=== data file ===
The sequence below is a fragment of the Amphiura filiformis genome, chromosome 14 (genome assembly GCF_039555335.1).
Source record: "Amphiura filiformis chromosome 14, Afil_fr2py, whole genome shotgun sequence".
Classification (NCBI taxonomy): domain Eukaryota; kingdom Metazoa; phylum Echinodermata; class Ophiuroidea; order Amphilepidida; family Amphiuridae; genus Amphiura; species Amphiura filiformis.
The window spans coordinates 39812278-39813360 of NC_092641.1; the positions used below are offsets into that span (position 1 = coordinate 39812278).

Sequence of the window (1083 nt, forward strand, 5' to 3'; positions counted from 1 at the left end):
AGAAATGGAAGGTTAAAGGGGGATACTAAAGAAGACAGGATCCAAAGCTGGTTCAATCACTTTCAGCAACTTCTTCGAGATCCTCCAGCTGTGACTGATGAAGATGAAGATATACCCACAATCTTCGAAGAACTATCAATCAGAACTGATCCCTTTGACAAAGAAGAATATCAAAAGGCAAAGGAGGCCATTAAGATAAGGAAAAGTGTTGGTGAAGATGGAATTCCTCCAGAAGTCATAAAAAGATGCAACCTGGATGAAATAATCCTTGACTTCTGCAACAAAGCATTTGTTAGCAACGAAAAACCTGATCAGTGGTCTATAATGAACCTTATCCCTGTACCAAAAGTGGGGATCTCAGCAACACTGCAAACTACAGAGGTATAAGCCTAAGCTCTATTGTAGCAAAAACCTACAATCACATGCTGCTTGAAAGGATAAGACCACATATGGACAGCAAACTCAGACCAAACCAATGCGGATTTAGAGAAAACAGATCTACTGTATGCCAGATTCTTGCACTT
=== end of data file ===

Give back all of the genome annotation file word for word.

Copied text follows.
The sequence below is a fragment of the Amphiura filiformis genome, chromosome 14 (genome assembly GCF_039555335.1).
Source record: "Amphiura filiformis chromosome 14, Afil_fr2py, whole genome shotgun sequence".
Classification (NCBI taxonomy): domain Eukaryota; kingdom Metazoa; phylum Echinodermata; class Ophiuroidea; order Amphilepidida; family Amphiuridae; genus Amphiura; species Amphiura filiformis.
The window spans coordinates 39812278-39813360 of NC_092641.1; the positions used below are offsets into that span (position 1 = coordinate 39812278).

Sequence of the window (1083 nt, forward strand, 5' to 3'; positions counted from 1 at the left end):
AGAAATGGAAGGTTAAAGGGGGATACTAAAGAAGACAGGATCCAAAGCTGGTTCAATCACTTTCAGCAACTTCTTCGAGATCCTCCAGCTGTGACTGATGAAGATGAAGATATACCCACAATCTTCGAAGAACTATCAATCAGAACTGATCCCTTTGACAAAGAAGAATATCAAAAGGCAAAGGAGGCCATTAAGATAAGGAAAAGTGTTGGTGAAGATGGAATTCCTCCAGAAGTCATAAAAAGATGCAACCTGGATGAAATAATCCTTGACTTCTGCAACAAAGCATTTGTTAGCAACGAAAAACCTGATCAGTGGTCTATAATGAACCTTATCCCTGTACCAAAAGTGGGGATCTCAGCAACACTGCAAACTACAGAGGTATAAGCCTAAGCTCTATTGTAGCAAAAACCTACAATCACATGCTGCTTGAAAGGATAAGACCACATATGGACAGCAAACTCAGACCAAACCAATGCGGATTTAGAGAAAACAGATCTACTGTATGCCAGATTCTTGCACTT